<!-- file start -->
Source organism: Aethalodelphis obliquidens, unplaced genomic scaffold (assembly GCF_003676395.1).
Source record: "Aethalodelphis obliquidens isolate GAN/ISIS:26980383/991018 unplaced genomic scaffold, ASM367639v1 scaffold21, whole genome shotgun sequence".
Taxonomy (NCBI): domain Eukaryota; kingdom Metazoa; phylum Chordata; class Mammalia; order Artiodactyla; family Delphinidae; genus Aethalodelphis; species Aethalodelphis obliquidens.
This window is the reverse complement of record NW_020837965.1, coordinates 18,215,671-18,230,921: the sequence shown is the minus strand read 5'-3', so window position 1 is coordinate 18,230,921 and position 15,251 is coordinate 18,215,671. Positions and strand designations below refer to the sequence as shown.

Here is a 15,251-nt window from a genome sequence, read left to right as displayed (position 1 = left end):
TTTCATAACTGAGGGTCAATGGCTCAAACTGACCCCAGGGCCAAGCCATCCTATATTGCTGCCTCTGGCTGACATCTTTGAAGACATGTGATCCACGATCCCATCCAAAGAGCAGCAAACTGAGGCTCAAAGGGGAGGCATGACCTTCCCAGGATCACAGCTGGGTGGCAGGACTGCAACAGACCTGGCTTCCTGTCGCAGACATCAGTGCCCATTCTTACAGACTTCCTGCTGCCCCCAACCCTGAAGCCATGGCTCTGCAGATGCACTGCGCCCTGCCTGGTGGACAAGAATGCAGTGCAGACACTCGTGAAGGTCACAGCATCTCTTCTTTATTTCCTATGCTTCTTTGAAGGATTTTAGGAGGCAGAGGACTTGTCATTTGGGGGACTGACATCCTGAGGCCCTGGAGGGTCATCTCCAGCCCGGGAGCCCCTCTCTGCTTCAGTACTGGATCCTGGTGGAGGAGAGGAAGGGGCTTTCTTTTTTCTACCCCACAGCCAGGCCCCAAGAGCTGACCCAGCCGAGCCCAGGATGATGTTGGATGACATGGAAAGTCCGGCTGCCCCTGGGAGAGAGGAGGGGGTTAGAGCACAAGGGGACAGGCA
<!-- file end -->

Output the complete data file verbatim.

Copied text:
Source organism: Aethalodelphis obliquidens, unplaced genomic scaffold (assembly GCF_003676395.1).
Source record: "Aethalodelphis obliquidens isolate GAN/ISIS:26980383/991018 unplaced genomic scaffold, ASM367639v1 scaffold21, whole genome shotgun sequence".
Taxonomy (NCBI): domain Eukaryota; kingdom Metazoa; phylum Chordata; class Mammalia; order Artiodactyla; family Delphinidae; genus Aethalodelphis; species Aethalodelphis obliquidens.
This window is the reverse complement of record NW_020837965.1, coordinates 18,215,671-18,230,921: the sequence shown is the minus strand read 5'-3', so window position 1 is coordinate 18,230,921 and position 15,251 is coordinate 18,215,671. Positions and strand designations below refer to the sequence as shown.

Here is a 15,251-nt window from a genome sequence, read left to right as displayed (position 1 = left end):
TTTCATAACTGAGGGTCAATGGCTCAAACTGACCCCAGGGCCAAGCCATCCTATATTGCTGCCTCTGGCTGACATCTTTGAAGACATGTGATCCACGATCCCATCCAAAGAGCAGCAAACTGAGGCTCAAAGGGGAGGCATGACCTTCCCAGGATCACAGCTGGGTGGCAGGACTGCAACAGACCTGGCTTCCTGTCGCAGACATCAGTGCCCATTCTTACAGACTTCCTGCTGCCCCCAACCCTGAAGCCATGGCTCTGCAGATGCACTGCGCCCTGCCTGGTGGACAAGAATGCAGTGCAGACACTCGTGAAGGTCACAGCATCTCTTCTTTATTTCCTATGCTTCTTTGAAGGATTTTAGGAGGCAGAGGACTTGTCATTTGGGGGACTGACATCCTGAGGCCCTGGAGGGTCATCTCCAGCCCGGGAGCCCCTCTCTGCTTCAGTACTGGATCCTGGTGGAGGAGAGGAAGGGGCTTTCTTTTTTCTACCCCACAGCCAGGCCCCAAGAGCTGACCCAGCCGAGCCCAGGATGATGTTGGATGACATGGAAAGTCCGGCTGCCCCTGGGAGAGAGGAGGGGGTTAGAGCACAAGGGGACAGGCA